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Xanthelasma (Xanthoma)


Xanthomas are yellow dermal deposits in the eyelid skin and generally around the eyes. They normally occur in cllusters and come in different sizes ranging from a millimeter to several inches. 


Xanthomas are cholesterol deposits and are associated with hyperlipidemia, which can be caused by a number of conditions: genetic disorders, diabetes mellitus, hypothyroidism, Cushing syndrome, pancreatitis and renal disease. The nodules in the eyelid skin are believed to be caused by high triglycerides or fatty acids in the blood. 


Xanthomas are usually painless but sufferers are advised to check their cholesterol and lipids levels.  These dermal nodules may look unsightly but they do not interfere with vision and they can easily be removed by electrolysis.

Syringoma presents with multiple small, firm, flesh or yellow coloured papules, 1 to 3mm in diameter, that form on the upper cheeks and upper and lower eyelids.  Syringomas can also be found in the armpits, abdomen, chest, neck, scalp and groin areas. The papules are benign adenomas of the eccrine (sweat) ducts which lie around the skin hair follicles deep in the dermis and, in some cases, multiply prolifically.

​​The ducts become enlarged when they get clogged with extra cells, forming hard, round, raised bumps about one to three millimetres in diameter that can be white, yellowish or skin coloured. They are benign and painless.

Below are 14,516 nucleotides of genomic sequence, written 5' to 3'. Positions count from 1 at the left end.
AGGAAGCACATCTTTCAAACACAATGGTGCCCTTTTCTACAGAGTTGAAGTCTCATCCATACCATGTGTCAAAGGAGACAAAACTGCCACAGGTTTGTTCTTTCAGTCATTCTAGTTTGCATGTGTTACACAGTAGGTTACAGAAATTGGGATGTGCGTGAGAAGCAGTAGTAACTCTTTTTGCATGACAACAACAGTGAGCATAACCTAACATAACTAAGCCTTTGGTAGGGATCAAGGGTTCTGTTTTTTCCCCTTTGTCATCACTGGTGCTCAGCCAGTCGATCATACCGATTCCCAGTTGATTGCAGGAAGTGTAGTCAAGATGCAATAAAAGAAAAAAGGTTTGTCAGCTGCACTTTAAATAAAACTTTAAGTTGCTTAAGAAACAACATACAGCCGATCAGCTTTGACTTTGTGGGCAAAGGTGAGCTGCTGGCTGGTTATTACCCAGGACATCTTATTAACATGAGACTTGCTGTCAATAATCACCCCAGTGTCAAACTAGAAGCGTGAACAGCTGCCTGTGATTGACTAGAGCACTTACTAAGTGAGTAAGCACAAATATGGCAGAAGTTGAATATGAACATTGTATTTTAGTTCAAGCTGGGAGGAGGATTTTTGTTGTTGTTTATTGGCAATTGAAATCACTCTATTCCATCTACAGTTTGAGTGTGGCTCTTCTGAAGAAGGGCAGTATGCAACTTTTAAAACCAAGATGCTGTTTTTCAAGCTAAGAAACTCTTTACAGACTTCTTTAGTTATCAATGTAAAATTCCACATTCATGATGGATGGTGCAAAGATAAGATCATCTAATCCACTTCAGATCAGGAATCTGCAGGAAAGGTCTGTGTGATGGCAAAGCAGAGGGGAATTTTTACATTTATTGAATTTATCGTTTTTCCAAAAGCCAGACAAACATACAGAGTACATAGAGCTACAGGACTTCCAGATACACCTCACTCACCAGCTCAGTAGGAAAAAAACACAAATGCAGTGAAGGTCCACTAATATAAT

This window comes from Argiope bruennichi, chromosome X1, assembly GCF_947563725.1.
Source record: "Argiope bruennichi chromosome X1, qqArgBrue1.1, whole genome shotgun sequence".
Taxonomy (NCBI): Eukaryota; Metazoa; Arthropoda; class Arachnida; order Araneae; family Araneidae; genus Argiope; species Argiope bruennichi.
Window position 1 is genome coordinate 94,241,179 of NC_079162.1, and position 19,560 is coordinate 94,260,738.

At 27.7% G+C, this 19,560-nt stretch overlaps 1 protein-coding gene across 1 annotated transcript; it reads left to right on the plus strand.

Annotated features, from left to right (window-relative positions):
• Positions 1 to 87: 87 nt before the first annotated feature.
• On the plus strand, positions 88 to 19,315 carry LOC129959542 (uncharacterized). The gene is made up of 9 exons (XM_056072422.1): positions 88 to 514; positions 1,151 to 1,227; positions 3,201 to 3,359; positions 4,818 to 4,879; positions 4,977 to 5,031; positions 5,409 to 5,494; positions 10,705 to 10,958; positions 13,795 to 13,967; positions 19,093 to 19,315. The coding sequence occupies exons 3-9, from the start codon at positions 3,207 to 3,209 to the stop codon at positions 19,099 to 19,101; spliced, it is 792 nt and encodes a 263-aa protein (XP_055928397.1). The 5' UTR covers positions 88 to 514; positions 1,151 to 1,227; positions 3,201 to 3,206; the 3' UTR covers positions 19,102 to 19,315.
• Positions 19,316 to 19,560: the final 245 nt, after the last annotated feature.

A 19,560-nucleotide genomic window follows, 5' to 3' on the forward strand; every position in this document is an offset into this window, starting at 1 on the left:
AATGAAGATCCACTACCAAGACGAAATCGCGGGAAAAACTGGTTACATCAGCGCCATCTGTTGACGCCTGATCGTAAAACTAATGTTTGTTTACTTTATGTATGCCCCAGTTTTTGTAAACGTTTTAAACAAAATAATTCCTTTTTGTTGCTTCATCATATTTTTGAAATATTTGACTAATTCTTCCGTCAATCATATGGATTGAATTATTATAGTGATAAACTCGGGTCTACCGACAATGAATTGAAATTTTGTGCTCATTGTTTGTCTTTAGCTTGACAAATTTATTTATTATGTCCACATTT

They are more common in women and most frequently appear during or after adolescence. Genetic link and hormonal influece has been suggested, explaining the female predominance. Several systemic syndromes have been associated with syringoma. For example, syringoma consisting of nests of clear cells, containing glycogen, is associated with the elevated glucose levels seen in diabetes mellitus. Gluten-free diet may be advised.   


Usually, syringomas develop over time, but some people may experience sudden, or eruptive syringomas, which is often accompanied with itchiness, redness and pain. Any case of erruptive syringoma should be medically evaluated.

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In the majority of cases syringomas do not require treatment.  However, if they are seen cosmetically unappealing or prone to itching, syringoma papules can be treated by electrocautery for cosmetic reasons. A thin probe delivers electrical current to syringoma which destroys abnormal tissue.  This, however, does not eliminate the underlying causes and the condition can recur.

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